Readers of his column, “Freindly Fire,” hail from six continents, thirty countries and all fifty states. His work has been referenced in numerous publications including The Wall Street Journal, National Review Online, foreign newspapers, and in Dick Morris’ recent bestseller “Catastrophe.”

Freind, whose column appears regularly in Philadelphia Magazine and nationally in Newsmax, also serves as a frequent guest commentator on talk radio and state/national television, most notably on FOX Philadelphia.  He can be reached at

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June 24, 2011 at 10:17 am Comment (1)

Mike Kelly’s Righteous Rant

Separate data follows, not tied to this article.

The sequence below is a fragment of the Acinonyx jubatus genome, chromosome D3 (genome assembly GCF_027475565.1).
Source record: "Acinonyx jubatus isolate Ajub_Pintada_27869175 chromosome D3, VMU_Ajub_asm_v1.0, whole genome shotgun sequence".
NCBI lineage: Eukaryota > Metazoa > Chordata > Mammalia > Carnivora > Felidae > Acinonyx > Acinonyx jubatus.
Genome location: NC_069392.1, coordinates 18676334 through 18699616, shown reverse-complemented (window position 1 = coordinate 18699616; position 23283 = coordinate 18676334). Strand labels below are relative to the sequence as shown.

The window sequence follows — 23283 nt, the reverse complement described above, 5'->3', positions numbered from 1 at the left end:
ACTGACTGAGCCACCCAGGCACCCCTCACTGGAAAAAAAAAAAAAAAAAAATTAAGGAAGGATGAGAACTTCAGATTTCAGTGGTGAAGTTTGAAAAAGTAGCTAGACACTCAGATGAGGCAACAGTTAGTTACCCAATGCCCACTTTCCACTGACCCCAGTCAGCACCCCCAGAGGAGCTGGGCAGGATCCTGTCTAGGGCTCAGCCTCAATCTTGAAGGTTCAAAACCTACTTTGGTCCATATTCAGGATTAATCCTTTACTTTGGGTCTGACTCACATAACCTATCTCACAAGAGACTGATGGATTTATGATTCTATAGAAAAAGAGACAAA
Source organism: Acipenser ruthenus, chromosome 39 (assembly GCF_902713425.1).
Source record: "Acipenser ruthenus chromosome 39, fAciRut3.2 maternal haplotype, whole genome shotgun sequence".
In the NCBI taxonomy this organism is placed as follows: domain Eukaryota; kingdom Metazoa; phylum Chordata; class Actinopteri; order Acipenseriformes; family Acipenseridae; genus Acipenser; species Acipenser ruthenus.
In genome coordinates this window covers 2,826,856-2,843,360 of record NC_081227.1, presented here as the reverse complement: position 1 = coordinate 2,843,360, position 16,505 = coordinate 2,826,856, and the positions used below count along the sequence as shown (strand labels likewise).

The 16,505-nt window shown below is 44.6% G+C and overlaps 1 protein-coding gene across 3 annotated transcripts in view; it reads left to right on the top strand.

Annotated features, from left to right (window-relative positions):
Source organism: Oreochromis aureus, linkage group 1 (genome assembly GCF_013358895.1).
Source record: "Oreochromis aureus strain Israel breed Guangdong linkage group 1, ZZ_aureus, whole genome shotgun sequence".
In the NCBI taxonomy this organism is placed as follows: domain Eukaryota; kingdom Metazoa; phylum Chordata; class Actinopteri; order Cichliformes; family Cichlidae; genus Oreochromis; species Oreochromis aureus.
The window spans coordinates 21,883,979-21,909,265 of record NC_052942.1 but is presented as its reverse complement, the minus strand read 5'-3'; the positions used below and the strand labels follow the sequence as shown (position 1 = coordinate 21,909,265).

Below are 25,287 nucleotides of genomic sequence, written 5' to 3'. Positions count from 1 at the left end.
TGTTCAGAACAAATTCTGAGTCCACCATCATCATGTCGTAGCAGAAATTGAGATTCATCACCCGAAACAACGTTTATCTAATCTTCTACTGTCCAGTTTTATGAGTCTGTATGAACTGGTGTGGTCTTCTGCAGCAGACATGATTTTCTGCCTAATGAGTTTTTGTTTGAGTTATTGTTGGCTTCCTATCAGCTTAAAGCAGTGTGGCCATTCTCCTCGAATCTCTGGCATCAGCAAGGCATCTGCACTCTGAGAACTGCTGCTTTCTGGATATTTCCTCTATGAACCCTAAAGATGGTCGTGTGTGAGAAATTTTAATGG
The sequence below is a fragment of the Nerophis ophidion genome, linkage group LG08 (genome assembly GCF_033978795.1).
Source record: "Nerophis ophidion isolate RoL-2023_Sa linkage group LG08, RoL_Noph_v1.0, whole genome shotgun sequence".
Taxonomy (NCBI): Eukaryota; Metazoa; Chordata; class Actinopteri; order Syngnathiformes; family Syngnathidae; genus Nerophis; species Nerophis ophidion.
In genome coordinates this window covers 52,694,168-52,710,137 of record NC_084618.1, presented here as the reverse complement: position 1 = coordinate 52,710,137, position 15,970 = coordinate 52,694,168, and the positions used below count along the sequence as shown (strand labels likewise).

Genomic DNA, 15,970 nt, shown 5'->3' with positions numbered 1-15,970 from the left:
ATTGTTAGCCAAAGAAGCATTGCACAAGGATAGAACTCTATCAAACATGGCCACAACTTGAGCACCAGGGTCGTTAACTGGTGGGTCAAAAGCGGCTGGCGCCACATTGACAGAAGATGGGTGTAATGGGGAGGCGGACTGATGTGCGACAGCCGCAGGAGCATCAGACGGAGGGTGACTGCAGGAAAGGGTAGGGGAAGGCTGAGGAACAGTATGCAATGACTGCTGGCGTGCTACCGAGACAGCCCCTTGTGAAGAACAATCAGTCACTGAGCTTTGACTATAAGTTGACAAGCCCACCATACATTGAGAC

I can see how this guy got elected.

Too much stuff to summarize… the Ryan budget, regulation, banks…

June 23, 2011 at 1:52 pm Comments (19)

PaWatercooler: Pa’s Best Conservative Blog

PoliticsPa did a round up of the best political blogs in Pa.

We landed on top in one category.

Best Conservative Blog: PA Water Cooler

We’ve seen this crew at conservative events across the state, and they do a darn good job amalgamating conservative news and opinions from around PA. The blog is especially on target with GOP insider goings on in SEPA.

Thanks to everyone who voted, but most importantly, thanks to everyone who reads us on a daily basis.

June 22, 2011 at 11:32 am Comments (2)